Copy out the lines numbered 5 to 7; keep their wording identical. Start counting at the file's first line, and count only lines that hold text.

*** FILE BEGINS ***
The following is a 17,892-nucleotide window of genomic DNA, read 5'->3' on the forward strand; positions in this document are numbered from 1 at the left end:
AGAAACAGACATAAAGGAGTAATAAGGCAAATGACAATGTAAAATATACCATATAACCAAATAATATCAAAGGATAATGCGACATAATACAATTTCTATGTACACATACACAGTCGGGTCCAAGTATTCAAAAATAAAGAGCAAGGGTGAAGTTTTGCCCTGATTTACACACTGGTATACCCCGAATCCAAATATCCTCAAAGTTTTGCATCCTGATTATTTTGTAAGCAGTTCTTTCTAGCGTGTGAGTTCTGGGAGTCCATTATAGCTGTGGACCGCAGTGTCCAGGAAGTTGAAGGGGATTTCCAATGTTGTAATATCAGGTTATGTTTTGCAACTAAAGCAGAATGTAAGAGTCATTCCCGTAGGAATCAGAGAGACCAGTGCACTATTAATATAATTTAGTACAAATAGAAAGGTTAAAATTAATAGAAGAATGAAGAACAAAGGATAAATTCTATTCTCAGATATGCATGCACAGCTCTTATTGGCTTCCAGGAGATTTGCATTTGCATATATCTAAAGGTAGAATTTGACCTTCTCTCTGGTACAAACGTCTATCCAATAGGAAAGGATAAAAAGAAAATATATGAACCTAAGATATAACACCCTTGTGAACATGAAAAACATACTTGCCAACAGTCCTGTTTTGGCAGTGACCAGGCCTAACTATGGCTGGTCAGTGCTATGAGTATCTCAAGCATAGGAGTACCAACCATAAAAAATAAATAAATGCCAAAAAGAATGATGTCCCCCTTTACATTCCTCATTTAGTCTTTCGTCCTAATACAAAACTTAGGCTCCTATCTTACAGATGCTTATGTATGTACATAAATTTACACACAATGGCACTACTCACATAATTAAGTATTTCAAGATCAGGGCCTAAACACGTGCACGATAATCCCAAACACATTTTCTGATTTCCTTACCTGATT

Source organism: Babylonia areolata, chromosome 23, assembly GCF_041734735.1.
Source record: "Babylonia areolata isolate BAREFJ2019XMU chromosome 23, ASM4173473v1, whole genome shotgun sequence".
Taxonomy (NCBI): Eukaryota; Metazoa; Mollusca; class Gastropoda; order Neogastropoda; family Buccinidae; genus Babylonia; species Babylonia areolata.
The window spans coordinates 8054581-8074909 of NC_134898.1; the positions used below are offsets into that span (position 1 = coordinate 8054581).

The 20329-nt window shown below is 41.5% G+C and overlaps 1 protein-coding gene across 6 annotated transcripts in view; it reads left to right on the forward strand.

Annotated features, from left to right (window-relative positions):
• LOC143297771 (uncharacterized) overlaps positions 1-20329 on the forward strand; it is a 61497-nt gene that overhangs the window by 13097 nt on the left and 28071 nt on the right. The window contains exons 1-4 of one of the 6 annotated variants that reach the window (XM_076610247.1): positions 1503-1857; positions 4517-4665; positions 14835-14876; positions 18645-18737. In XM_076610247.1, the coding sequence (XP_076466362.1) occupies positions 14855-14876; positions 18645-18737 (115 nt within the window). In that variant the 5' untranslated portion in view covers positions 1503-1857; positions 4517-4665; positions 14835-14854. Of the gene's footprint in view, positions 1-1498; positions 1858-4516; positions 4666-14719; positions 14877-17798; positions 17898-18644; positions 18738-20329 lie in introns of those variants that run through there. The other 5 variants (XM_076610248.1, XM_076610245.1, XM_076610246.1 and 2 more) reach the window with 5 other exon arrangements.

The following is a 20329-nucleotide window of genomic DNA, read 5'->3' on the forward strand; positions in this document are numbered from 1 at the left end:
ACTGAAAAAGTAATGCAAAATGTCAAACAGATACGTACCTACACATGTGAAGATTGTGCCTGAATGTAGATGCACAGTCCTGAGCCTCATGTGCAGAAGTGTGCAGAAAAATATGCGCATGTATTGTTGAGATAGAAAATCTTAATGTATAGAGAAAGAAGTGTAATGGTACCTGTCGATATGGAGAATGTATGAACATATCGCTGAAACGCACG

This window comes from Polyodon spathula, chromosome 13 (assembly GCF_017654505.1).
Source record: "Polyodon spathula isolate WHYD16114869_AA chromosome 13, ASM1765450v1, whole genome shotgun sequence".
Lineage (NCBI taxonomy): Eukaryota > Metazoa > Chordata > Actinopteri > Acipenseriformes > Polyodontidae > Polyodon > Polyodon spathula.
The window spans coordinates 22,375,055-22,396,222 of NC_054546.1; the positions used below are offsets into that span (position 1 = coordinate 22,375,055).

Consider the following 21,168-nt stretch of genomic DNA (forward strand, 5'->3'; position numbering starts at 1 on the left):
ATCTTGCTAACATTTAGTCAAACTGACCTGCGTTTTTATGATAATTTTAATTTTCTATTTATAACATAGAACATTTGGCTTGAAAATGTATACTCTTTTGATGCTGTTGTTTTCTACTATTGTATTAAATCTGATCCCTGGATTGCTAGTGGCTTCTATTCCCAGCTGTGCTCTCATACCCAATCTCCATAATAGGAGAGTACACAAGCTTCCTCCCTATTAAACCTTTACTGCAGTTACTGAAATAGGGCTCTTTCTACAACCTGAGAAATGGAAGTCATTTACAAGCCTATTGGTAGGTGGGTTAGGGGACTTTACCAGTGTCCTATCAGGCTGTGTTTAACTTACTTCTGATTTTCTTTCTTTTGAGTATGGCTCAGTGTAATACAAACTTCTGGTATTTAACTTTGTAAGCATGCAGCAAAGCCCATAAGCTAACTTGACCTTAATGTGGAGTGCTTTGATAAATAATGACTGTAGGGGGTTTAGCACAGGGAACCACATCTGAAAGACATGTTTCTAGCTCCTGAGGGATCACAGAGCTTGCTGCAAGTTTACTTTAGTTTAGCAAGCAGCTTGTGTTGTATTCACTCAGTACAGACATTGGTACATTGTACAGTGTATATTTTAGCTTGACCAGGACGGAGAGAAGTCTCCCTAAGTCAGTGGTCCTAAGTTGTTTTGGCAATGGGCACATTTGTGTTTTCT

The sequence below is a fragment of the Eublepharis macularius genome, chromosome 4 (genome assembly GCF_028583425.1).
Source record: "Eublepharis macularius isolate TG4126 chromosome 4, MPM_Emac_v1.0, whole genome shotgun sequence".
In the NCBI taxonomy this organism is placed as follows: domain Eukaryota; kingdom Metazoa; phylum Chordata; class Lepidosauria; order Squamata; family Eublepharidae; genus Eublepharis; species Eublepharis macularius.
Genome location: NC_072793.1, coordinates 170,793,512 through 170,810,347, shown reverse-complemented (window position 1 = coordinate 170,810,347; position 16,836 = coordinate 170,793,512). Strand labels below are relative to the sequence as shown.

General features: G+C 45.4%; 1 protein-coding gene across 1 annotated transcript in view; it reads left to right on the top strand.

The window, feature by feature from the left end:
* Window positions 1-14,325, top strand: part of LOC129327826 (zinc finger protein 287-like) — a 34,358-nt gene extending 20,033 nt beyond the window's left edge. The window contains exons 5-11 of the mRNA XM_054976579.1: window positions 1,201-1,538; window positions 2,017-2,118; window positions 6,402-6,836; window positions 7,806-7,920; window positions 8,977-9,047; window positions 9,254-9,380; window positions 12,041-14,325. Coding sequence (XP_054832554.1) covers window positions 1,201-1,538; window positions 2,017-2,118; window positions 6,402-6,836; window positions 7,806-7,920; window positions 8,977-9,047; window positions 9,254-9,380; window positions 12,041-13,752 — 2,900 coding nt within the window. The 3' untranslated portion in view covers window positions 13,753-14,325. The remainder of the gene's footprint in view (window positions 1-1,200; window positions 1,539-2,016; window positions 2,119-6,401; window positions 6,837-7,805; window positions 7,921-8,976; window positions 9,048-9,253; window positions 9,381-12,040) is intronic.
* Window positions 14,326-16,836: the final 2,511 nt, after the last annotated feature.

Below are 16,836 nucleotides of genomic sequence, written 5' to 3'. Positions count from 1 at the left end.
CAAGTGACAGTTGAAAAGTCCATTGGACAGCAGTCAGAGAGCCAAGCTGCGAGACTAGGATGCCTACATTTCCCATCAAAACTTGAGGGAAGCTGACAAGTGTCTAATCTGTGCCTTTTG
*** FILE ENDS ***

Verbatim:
Taxonomy (NCBI): Eukaryota; Metazoa; Mollusca; class Gastropoda; order Neogastropoda; family Buccinidae; genus Babylonia; species Babylonia areolata.
The window spans coordinates 8054581-8074909 of NC_134898.1; the positions used below are offsets into that span (position 1 = coordinate 8054581).

The 20329-nt window shown below is 41.5% G+C and overlaps 1 protein-coding gene across 6 annotated transcripts in view; it reads left to right on the forward strand.